Click here to view
| Discussion|| |
There was a gradual reduction in dose rate from 2 m away from source head down to the control console which is in accordance to the inverse square law which gives explanation on how dose reduces with increased distance and vice versa [Table 1]. The control console was seen to have the least dose rate due to the fact that it is the farthest area to the source head based on the design of the facility. The highest dose rate was recorded at 2 m away from the source head with a value of 2.85 ± 0.46 μSv/h. It was seen to be <7.5 μSv/h IPEM limit. The result at the treatment room for this study was seen to be consistent with Opoku et al. whose inter comparison value of measured dose rate in the treatment room at the vertical and horizontal planes for 18 points was <7.5 μSv/h. Although two points out of the 18 were >7.5 μSv/h, the highest TADR at the control console was 2.64 μSv/h, this value was seen to be close to those obtained by Opoku et al. whose highest IDR at the control console was 0.3 μSv/h, which can be estimated over 8 h to give a TADR value of 2.4 μSv/h. The highest measurement at the controlled area for this study was 3.44 μSv/h and that of Opoku et al. was 2.5 μSv/h. The results for an unpaired t-test for equal variance show that there was statistically significant difference from 2 m and 4 m distance to the source head (P = 0.000). There was no statistically significant difference in TADR between the entrance door and the control console (P = 0.947). There was significant difference from 2 m distance and the control console (P = 0.000). In general, the mean TADR was statistically different (P = 0.003) for points of measurement from the source head.
The highest TADR at the supervised area in this study was recorded at the radiographers' office which is 2.40 ± 0.38 μSv/h; next to it was the physicist's office which was 2.10 ± 0.53 μSv/h. The two areas (that is radiographer and physicist office) were the most closest to the treatment room of the teletherapy machine. The TADR at patient waiting area, oncology nurse office, corridor, and receptionist's desk was >0.5 μSv/h as per the IPEM guideline for unsupervised public areas. This implies that all areas outside the controlled zone should still be monitored regularly since their TADR is >0.5 μSv/h but <2.5 μSv/h. There was statistically significant difference in the mean TADR in the supervised areas (P = 0.000).
The average leakage radiation at 5 cm and 100cm (1m) from the source head at beam OFF position was 23.57 ± 4.88 μSv/h and 9.96 ± 1.75 μSv/h, respectively, which was <200 μSv/h and 20 μSv/h of the IEC standard. This study's mean IDR value was below than that of Sahani et al's. study which compared Bhabhatron-II and Theratron® Equnox-80 teletherapy units. The head leakages during source OFF condition at 5 cm and 100 cm from unit head surface (extrapolated for 555 TBq of 60Co source) were 132.2 μSv/h and 141.5 μSv/h and 18.4 μSv/h and 17.3 μSv/h, respectively. One of the reasons for increased dose rate in Sahani et al's. study was attributed to its high source strength. In another related study by Athiyaman et al., average leakage radiation at 5 cm and 100cm (1m) from a Bhabhatron-II source head at beam OFF position was 60.68 μSv/h and 10.30 μSv/h, respectively, which was <200 μSv/h and 20 μSv/h of the IEC standard.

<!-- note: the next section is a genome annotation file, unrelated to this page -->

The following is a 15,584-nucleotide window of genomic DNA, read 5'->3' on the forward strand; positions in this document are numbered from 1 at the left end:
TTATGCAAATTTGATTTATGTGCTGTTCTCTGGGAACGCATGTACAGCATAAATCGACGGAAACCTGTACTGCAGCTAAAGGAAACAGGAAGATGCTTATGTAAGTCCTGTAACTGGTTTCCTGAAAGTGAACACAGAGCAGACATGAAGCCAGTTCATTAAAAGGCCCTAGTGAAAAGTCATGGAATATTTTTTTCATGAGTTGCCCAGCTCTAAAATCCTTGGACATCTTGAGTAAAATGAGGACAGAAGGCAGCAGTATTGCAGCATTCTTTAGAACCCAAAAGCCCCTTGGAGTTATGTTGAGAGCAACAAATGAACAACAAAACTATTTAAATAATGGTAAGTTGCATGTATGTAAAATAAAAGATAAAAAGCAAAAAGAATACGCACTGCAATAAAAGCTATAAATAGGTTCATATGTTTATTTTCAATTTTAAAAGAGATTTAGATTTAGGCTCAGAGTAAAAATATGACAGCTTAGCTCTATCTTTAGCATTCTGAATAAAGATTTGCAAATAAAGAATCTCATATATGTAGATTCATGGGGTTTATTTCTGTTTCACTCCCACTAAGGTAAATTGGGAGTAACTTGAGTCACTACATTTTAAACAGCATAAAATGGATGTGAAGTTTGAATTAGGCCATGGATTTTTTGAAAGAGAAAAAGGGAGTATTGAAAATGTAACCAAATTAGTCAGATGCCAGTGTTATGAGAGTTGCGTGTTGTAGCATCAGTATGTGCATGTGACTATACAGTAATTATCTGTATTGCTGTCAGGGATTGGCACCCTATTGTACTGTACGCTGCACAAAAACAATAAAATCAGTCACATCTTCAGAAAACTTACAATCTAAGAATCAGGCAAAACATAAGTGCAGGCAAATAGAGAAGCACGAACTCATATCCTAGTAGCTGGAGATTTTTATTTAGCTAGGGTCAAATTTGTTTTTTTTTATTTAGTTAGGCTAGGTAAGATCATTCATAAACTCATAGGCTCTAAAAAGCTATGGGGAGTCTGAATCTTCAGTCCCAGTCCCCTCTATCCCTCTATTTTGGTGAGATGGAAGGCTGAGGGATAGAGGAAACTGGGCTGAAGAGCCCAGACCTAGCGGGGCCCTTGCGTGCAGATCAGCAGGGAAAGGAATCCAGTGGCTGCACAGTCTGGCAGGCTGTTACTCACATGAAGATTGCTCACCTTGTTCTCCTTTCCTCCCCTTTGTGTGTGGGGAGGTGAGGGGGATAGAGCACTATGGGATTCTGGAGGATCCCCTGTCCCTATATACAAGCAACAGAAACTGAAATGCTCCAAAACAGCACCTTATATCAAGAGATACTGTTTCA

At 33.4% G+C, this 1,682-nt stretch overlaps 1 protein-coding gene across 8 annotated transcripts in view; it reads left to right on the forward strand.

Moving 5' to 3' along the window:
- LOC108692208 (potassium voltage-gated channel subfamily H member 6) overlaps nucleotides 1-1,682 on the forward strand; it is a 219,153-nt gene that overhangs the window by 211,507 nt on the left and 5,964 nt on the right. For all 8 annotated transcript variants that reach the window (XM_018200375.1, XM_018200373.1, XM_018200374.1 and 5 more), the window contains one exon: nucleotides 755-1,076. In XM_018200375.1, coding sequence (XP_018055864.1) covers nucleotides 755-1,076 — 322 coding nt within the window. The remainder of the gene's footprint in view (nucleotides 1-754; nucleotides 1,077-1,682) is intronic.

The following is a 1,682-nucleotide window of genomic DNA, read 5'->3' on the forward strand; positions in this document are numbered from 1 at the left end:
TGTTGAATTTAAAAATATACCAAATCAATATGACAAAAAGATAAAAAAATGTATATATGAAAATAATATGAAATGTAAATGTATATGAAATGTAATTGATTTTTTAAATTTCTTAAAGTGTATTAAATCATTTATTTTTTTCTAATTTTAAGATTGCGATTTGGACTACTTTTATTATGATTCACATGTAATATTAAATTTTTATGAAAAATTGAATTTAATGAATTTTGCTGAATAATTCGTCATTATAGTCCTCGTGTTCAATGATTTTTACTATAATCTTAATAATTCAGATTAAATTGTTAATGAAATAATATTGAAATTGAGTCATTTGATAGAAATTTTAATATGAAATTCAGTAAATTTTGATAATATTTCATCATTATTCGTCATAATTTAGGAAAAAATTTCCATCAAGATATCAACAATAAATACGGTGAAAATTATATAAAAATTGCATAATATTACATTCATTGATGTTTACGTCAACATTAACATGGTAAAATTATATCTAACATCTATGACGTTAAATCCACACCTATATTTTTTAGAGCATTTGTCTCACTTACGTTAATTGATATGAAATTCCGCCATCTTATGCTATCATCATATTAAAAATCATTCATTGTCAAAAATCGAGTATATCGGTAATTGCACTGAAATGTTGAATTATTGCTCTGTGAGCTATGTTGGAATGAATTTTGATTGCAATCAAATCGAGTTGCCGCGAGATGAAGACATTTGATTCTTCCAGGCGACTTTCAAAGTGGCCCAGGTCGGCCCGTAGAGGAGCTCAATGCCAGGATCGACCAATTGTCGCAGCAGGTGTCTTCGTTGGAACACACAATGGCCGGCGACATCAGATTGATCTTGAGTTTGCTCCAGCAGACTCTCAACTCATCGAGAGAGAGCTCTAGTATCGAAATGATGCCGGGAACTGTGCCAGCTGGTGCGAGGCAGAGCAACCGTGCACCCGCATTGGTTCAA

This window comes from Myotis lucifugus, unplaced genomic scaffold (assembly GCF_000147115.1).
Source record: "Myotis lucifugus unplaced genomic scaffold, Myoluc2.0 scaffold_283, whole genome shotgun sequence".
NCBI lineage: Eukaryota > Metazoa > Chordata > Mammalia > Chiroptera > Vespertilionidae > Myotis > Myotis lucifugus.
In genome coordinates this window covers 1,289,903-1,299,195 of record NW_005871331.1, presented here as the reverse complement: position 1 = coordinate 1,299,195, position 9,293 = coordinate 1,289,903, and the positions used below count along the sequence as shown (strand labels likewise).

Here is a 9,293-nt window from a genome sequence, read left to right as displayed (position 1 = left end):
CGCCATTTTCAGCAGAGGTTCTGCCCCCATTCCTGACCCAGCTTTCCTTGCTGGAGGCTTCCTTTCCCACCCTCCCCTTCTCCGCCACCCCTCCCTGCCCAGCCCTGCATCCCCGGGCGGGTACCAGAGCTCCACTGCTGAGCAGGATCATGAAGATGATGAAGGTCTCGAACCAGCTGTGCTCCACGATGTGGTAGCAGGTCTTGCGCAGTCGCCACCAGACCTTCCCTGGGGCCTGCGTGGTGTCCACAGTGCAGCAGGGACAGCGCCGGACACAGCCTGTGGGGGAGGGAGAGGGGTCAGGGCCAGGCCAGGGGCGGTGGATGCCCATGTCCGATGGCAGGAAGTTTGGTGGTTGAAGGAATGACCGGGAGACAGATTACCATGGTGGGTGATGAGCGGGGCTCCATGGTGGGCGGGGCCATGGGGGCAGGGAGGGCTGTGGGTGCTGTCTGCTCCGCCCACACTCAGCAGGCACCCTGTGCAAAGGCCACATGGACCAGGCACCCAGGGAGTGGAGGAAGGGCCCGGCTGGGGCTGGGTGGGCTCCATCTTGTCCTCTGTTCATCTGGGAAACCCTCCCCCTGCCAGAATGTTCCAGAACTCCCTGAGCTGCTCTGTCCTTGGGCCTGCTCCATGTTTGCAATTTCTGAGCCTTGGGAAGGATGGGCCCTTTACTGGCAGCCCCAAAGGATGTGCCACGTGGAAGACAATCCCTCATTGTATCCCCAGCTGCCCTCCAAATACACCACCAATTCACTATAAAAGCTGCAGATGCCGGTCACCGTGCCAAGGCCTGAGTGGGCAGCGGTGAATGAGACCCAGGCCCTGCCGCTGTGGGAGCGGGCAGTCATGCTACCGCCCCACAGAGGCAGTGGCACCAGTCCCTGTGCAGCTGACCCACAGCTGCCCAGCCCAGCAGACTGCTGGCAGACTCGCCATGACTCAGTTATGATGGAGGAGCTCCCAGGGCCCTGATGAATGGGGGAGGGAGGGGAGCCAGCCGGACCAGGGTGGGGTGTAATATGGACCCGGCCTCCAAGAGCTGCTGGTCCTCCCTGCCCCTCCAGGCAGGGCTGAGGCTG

Maximum radiation leakage for this study at 1 m from the source head under beam ON condition other than patient plane for this study was 0.056% against 0.5% tolerance limit. The maximum radiation leakage in Sahani et al's. study was found to be 0.026% against 0.5% of the maximum absorbed dose at 1 m from the source in other than the patient plane. In light of this, our study's maximum radiation leakage other than patient plane was higher. Better accuracy was noticed in this study than the study by Athiyaman et al. whose maximum leakage other than patient plane (nonpatient plane) at beam ON was 0.593% against 0.5%.
Furthermore, the maximum leakage radiation in the patient/phantom plane in this study was 0.0181% against 0.2% IEC limit and the average leakage radiation was 0.0142% against 0.1% IEC limit. Sahani et al's. study which compared two sources (Bhabhatron-II and Theratron® Equnox-80 teletherapy units) had a maximum leakage radiation in the patient plane to be 0.019% and 0.133%, respectively, against 0.2% IEC limit and the average leakage radiation was 0.0097% and 0.0678%, respectively, against 0.1% IEC limit. Athiyaman et al. had a maximum leakage radiation in the patient plane to be 0.002% against 0.2% IEC limit and the average leakage radiation was 0.005% against 0.1% IEC, which was better in terms of accuracy than this study.
| Conclusion|| |
The study showed that both the supervised and controlled areas were safe and were in line with the IPEM guidelines. Leakage radiation emanating from the source head was also within acceptable IEC tolerance limit. A recheck must always be done from time to time, and should in case a replacement of source is to be made, reassurance of safety in and around the source head, controlled, supervised, and other unsupervised public areas must be met.